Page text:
Chart of the Week: Inflation in the G-7 countries

Chart of the Week: Inflation in the G-7 countries

Macro
CD
Christopher Dembik

Head of Macro Analysis

Summary:  Our 'Macro Chartmania' series collects Macrobond data and focuses on a single chart chosen for its relevance. Our focus today is on inflation in the G-7 countries.


In September, inflation in the euro area hit 3.4% yoy – a 13-year high. Energy prices were up 17.4% yoy. Core prices, excluding food and fuel, accelerated to 1.9% yoy. In the United States, the economist consensus expects that core CPI will jump to 4.2% yoy in September versus prior 4.0%. This is uncomfortably high. The first estimated release is scheduled for 13 October. In the G-7 countries, we estimate that average August CPI was at 2.84% versus a pre-pandemic average of 0.94% in March 2020. Even when oil prices were hovering around $100 in 2011, average inflation was lower. It reached a peak at 2.82%. In three countries (United States, Germany and Canada), CPI is higher to 4% yoy and it remains stubbornly low only in Japan. 

At Saxo Bank, our baseline is that inflation will remain higher than expected for a longer period of time. If proved right, it will seriously challenge the Federal Reserve and the European Central Bank’s views that inflation is transitory. You can always argue the duration of the « transitory » period, of course. But the sad reality is that there is growing evidence that inflation might be more permanent. It has little to do with fiscal dominance and inflation expectations, in our view. The four inflation pillars are right now : 

1)      Bottlenecks and supply chain bullwhip. This is normally cyclical. But it can become structural. Looking back, the consensus has continuously been too optimistic about the pandemic duration. It assumes consumers will switch back to services as Covid fades and that supply bottlenecks will settle down afterwards. We fear that issues related to vaccine efficacy, the risk of new variants, and sluggish vaccine rollout in many parts of the world, especially in China, could postpone the rebalancing. We could therefore face more persistent supply disruptions in the coming months, and perhaps in the coming quarters.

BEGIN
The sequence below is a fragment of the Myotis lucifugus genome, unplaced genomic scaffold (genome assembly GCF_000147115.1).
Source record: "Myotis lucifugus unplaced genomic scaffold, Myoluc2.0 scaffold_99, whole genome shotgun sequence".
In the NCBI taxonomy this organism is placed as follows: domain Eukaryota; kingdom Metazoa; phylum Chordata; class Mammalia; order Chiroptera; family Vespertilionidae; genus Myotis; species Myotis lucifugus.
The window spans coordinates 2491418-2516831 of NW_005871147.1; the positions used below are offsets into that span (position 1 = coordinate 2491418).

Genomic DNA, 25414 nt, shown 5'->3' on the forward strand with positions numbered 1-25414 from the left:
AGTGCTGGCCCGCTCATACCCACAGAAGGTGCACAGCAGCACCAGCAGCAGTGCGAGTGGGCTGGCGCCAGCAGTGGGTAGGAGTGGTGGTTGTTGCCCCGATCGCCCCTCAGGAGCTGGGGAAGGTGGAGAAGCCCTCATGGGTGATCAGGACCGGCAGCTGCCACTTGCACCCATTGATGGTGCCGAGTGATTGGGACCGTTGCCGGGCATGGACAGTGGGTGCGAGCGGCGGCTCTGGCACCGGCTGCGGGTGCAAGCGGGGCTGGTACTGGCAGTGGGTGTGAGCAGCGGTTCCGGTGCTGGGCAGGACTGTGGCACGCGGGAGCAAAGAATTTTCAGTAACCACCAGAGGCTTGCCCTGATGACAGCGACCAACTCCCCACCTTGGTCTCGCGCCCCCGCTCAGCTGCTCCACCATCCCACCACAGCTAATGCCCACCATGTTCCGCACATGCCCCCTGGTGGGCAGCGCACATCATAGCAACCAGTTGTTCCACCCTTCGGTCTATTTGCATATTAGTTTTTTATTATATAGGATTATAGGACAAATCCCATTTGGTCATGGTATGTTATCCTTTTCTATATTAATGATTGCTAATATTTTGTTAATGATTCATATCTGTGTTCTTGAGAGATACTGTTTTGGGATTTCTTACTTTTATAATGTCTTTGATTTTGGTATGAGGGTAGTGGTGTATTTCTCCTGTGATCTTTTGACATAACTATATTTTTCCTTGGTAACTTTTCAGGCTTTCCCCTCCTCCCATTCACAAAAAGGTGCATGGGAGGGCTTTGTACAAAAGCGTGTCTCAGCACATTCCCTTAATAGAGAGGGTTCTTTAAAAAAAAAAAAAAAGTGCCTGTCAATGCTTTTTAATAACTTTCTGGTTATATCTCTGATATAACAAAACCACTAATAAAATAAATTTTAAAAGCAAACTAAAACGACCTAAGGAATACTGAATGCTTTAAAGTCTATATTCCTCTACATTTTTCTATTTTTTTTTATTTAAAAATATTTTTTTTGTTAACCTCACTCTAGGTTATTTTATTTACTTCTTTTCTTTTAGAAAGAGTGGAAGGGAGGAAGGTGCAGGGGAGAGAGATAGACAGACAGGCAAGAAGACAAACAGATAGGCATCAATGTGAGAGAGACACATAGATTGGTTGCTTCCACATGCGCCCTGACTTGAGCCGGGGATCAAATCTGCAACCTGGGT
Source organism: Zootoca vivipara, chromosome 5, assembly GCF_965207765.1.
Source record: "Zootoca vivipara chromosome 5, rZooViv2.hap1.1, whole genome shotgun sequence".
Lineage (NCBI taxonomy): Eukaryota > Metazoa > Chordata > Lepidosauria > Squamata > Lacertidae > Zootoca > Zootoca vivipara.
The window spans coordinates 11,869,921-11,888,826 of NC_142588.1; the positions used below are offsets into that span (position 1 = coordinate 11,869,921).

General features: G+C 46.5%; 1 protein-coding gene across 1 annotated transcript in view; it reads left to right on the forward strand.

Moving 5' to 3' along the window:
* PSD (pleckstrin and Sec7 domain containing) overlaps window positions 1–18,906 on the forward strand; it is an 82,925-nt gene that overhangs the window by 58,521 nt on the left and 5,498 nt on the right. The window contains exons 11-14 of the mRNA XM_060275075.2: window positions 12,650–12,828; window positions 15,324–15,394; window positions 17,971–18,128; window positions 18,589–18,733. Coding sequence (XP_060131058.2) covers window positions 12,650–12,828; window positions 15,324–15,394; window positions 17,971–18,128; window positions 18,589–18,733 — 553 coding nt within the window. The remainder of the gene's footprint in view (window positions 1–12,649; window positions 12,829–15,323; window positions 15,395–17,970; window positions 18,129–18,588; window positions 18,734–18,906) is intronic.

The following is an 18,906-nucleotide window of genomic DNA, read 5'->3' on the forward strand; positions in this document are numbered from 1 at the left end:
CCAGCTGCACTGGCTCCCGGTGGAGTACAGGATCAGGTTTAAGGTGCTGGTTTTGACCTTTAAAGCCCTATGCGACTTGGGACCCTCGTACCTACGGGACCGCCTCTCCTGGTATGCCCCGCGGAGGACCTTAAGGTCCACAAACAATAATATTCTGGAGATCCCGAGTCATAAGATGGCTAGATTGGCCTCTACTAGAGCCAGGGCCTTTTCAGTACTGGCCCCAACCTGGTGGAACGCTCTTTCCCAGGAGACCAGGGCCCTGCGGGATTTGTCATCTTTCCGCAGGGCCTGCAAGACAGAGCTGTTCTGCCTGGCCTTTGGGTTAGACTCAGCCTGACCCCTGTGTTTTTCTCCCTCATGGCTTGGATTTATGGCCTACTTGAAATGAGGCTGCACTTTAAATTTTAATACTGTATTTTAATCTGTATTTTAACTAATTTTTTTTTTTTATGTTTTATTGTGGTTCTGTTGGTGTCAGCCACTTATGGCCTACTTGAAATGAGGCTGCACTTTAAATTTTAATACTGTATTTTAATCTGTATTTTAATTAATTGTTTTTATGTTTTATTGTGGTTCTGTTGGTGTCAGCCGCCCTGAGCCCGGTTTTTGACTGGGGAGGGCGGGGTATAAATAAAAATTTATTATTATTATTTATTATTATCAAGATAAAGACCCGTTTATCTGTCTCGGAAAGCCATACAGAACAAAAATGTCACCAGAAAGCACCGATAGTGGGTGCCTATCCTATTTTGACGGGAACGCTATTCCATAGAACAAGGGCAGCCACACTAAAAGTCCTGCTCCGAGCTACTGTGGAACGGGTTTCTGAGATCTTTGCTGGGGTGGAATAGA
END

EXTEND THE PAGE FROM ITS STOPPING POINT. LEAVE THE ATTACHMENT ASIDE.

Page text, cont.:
2)      ‘Radical’ left policies which can create the conditions for forced wage growth. This is structural, and sticky in nature. We see this happens in the United States, for instance.

3)      ESG and green inflation – i.e. carbon tariffs. There are talks to increase the carbon tax in the EU to Є200 per ton by 2030 against Є60 currently. This is the right price to spur climate innovation and technical progress and reduce CO2 emissions. But it will have an impact on inflation. This is structural (see, The sad reality of the green transition, 5 October 2021). 

4)      The lack of investment in energy infrastructures which goes back to years ago, especially in fossil fuel energy. This can be potentially structural. Adding to that record demand and China pushing to secure gas supplies, a short-term easing in prices is unlikely. Imagine the winter is cold in Europe, some countries could experience power cuts. 

We don’t have a better track record in forecasting inflation at Saxo Bank than any other investment banks. We well understand that assessing the evolution of inflation in the near- and medium-term is almost an impossible task. But we think that the market and policymakers have been too complacent about the trajectory of inflation in recent months. They have downplayed evidence that several structural factors are pushing underlying inflation upward. To be clear, we don’t see any risk of wage-prices spirals, at least not in the eurozone, perhaps in the United States and in the United Kingdom. We believe we are entering into a new macroeconomic regime marked by volatile and higher inflation and lower economic activity than initially expected. This is not strictly speaking a stagflation. But we agree, it looks a lot alike.

Not all policymakers are in the so-called team transitory, fortunately. In the past few days, the central bank of New Zealand raised its key policy rate for the first time in seven years by 25 basis points to 0.50%. The Polish central bank caught the market by surprise with a stunning 40 basis point hike to 0.50%. Other central banks will follow. The divergence in monetary policy that is taking shape at the global level will have profound market consequences. Expect higher volatility, negative risk sentiment, flight to quality and FX carry trade could soon make a comeback, amongst other things.

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